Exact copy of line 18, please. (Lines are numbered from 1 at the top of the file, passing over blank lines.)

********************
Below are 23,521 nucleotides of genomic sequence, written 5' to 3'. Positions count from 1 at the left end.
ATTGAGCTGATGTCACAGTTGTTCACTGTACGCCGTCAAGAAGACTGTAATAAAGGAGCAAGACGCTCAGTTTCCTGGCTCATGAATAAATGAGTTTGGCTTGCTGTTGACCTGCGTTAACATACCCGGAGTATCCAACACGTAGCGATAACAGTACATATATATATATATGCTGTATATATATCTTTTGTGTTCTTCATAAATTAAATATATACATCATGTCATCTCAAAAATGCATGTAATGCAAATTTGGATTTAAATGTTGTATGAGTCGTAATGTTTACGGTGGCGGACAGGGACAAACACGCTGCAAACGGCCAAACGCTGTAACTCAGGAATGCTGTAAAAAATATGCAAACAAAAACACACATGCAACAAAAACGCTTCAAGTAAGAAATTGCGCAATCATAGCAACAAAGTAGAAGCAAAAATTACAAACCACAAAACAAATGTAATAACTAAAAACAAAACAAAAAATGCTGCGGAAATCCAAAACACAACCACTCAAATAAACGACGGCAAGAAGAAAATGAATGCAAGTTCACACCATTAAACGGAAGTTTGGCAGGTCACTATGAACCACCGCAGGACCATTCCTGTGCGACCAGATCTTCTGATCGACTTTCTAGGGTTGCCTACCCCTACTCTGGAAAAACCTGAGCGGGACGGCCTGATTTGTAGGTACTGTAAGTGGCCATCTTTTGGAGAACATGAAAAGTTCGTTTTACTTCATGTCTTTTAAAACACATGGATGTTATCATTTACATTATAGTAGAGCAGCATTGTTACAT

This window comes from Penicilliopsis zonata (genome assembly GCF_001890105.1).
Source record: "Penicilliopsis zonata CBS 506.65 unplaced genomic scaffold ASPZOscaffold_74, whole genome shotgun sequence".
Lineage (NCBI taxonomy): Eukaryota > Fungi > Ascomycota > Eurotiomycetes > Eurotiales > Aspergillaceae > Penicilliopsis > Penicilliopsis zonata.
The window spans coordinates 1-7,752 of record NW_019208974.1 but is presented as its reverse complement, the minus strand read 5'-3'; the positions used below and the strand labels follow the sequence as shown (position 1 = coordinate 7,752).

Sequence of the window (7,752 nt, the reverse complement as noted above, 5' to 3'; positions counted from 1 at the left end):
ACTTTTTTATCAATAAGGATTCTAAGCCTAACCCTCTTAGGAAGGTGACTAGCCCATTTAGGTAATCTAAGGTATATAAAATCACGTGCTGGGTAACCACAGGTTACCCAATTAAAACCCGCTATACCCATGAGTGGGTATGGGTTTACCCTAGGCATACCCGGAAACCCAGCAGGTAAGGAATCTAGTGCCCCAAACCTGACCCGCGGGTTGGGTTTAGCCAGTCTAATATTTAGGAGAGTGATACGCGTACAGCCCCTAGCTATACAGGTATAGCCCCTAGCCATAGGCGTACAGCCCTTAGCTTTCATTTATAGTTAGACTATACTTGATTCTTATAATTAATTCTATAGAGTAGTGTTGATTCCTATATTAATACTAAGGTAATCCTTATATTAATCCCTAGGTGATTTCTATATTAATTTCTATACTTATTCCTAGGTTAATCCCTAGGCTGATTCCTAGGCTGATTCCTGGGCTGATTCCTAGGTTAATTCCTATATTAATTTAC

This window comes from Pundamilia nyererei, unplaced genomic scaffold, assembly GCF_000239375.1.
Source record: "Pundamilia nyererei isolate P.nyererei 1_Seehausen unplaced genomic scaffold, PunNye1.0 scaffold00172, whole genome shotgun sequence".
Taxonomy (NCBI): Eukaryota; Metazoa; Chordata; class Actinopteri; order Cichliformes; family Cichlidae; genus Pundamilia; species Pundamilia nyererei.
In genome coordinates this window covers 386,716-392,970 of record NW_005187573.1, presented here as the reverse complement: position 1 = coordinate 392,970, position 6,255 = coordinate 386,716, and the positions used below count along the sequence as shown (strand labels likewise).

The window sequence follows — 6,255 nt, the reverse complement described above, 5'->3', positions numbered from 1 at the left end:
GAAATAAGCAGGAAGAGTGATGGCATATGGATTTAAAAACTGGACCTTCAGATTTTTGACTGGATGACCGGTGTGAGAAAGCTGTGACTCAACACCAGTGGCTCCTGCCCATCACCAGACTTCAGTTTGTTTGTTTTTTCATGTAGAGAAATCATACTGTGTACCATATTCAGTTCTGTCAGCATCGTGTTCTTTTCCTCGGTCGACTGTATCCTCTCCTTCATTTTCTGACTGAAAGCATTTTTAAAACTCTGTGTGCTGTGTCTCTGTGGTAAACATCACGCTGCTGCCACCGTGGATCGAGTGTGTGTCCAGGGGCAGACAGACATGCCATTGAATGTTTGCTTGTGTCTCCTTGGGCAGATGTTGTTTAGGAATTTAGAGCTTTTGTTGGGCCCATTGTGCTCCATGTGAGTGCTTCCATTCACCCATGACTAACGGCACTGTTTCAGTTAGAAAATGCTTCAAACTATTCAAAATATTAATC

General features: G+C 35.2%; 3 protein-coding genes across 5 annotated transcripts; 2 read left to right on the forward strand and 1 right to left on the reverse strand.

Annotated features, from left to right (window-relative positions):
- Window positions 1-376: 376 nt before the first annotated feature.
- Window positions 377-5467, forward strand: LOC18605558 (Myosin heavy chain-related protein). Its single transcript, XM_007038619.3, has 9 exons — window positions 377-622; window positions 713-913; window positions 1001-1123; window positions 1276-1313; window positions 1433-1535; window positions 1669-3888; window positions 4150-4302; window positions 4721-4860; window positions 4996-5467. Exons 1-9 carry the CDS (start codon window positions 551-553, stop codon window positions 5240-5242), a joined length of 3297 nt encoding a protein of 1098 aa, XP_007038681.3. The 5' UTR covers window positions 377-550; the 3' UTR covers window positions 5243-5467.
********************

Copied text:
- Window positions 377-5467, forward strand: LOC18605558 (Myosin heavy chain-related protein). Its single transcript, XM_007038619.3, has 9 exons — window positions 377-622; window positions 713-913; window positions 1001-1123; window positions 1276-1313; window positions 1433-1535; window positions 1669-3888; window positions 4150-4302; window positions 4721-4860; window positions 4996-5467. Exons 1-9 carry the CDS (start codon window positions 551-553, stop codon window positions 5240-5242), a joined length of 3297 nt encoding a protein of 1098 aa, XP_007038681.3. The 5' UTR covers window positions 377-550; the 3' UTR covers window positions 5243-5467.